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Women: Reflecting on four decades of covering a movement

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Ellen Goodman
December 24, 2009
— It is one of those moments when I feel like a time traveler. I look out the airplane window and watch a young woman on the tarmac directing our jet to its gate. As she waves the signals, I fall into a silent, familiar reverie: “I remember when.”
What I remember, of course, is a time when no woman would have been hired for this “man’s job.” What I remember is when my generation opened the door for hers. If I talked to her about the old days, I wonder, would she listen as politely as if I were talking about walking four miles in the snow to school?

I am time traveling these days because on Jan. 1 I’ll be ending my tenure as a syndicated columnist. While my colleagues are busily sizing up the decade with lists—Twitter in; Tiger out—I’m quietly sizing up the last four decades.


Cleaning up the office, I found a clipping from 1969 when, as a young reporter, I was sent to cover this brand new phenomenon called the women’s movement. The next Sunday, I picked up the paper and was stunned to find a one-word banner headline over my byline: WOMEN.


The editor’s note explained: “Today’s Sunday Globe attempts to fathom this phenomenon of the female revolution.”


My own story said that “a female revolution is sweeping the land, in some cases subtle and unspoken, in others dramatic and defiant.” This brazen decision—on the day after the Manson killings no less—to lead The Boston Globe with WOMEN jeopardized the editor’s career but redirected my own. Ever since then, from my perch as an observer, I’ve tracked this story—WOMEN—more consistently than anything else.


How to sum up the time and distance we’ve traveled? Advance and backlash? Forward march and stall-out?


Today, half the law students and medical students are female. But only 15 of the Fortune 500 companies have female CEOs. We had the first serious woman candidate run for president—and lose. We had a mother of five, a governor and a Title IX baby run for vice president—as a conservative.


The Equal Rights Amendment was defeated because people were scared into believing that women could end up in combat. Now nearly a quarter-million women have served in Iraq and Afghanistan, 120 have died, 650 have been wounded. But still no ERA.


What a story this has been to cover. Women now hold the majority of jobs—because men have lost more of them. Women earn six out of 10 college degrees—yet earn 77 cents for every male dollar.


A woman is now speaker of the House, but there are only 73 women in that House and 17 in the Senate. At 60, Meryl Streep is playing a romantic lead, yet girdles have been resurrected as “body shapers” and girls are forced into ever-more narrow standards of beauty. Young women grow up believing they can be anything they want, just don’t call them by the F-word: feminist.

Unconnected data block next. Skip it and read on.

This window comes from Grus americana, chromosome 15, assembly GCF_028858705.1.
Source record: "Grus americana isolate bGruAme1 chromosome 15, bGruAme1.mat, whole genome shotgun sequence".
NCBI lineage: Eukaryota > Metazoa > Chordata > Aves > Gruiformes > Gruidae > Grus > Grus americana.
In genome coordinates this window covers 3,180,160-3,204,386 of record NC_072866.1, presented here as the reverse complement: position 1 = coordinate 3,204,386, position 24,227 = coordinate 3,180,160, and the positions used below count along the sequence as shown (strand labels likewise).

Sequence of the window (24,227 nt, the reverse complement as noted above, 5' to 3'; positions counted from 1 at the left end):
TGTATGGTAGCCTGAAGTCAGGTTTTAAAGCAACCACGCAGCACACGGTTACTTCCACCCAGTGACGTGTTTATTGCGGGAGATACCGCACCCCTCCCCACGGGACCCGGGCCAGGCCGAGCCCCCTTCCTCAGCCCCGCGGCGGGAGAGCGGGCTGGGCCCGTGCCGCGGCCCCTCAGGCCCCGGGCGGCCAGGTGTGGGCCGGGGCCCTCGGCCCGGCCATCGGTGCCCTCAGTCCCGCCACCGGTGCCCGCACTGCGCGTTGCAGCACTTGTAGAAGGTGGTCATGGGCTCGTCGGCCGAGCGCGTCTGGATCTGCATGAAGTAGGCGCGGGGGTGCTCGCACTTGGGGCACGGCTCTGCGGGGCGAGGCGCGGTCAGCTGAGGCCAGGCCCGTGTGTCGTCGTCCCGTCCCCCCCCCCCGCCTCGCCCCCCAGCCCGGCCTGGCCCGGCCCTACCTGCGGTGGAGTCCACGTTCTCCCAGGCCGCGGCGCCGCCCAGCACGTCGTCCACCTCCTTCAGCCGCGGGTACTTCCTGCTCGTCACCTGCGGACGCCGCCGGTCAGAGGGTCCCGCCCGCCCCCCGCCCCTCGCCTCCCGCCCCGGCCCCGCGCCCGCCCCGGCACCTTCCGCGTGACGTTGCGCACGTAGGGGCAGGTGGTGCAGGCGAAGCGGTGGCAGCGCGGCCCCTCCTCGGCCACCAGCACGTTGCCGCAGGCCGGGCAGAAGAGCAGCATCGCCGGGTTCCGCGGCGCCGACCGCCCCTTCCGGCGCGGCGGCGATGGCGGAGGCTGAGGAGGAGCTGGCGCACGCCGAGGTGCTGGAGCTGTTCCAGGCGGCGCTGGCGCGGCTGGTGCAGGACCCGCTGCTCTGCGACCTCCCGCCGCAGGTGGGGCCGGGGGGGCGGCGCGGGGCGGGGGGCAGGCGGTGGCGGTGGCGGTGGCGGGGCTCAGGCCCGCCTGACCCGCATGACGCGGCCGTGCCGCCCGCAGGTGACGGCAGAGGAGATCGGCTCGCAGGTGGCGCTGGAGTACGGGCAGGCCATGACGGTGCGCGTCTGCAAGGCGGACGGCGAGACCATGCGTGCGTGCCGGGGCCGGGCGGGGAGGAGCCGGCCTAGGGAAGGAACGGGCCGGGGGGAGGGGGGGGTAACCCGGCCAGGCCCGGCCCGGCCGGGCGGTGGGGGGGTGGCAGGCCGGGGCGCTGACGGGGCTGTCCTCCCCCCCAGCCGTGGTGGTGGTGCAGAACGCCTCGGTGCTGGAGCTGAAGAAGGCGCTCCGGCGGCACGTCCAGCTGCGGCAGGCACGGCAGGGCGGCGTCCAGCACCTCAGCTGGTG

My generation—WOMEN—thought the movement would advance on two legs. With one, we’d kick down the doors closed to us. With the other, we’d walk through, changing society for men and women.


It turned out that it was easier to kick down the doors than to change society. It was easier to fit into traditional male life patterns than to change those patterns. We’ve had more luck winning the equal right to 70-hour weeks than we’ve had selling the equal value of care-giving. We have yet to solve the problem raised at the outset: Who will take care of the family?


As a young mother and reporter, it did not occur to me that my daughter would face the same conflicts of work and family. Or, on the other hand, that my son-in-law would fully share those conflicts. I did not expect that over two-thirds of mothers would be in the work force before we had enough child care or sick pay.


Not even the most efficient time traveler can sum up one decade, let alone four of them. The amazing good news is that younger women—surely even the woman on the tarmac—take this progress for granted. It’s harder to take away what is granted. The troubling news is that so many think their problems—especially balancing work and family—are private dilemmas to be solved on their own rather than as, well, a movement.


It turns out that my editor was as prescient as he was bold. WOMEN became the headline, the social change of my adulthood.


If the women’s movement were a course, I’d award it an incomplete. But how lucky to have been a reporter on this beat. We’ve had lives our mothers could only imagine. It’s been a great time for WOMEN. Or should I say, a great beginning?


Ellen Goodman is a columnist for the Boston Globe. Her e-mail address is ellengoodman1@me.com.

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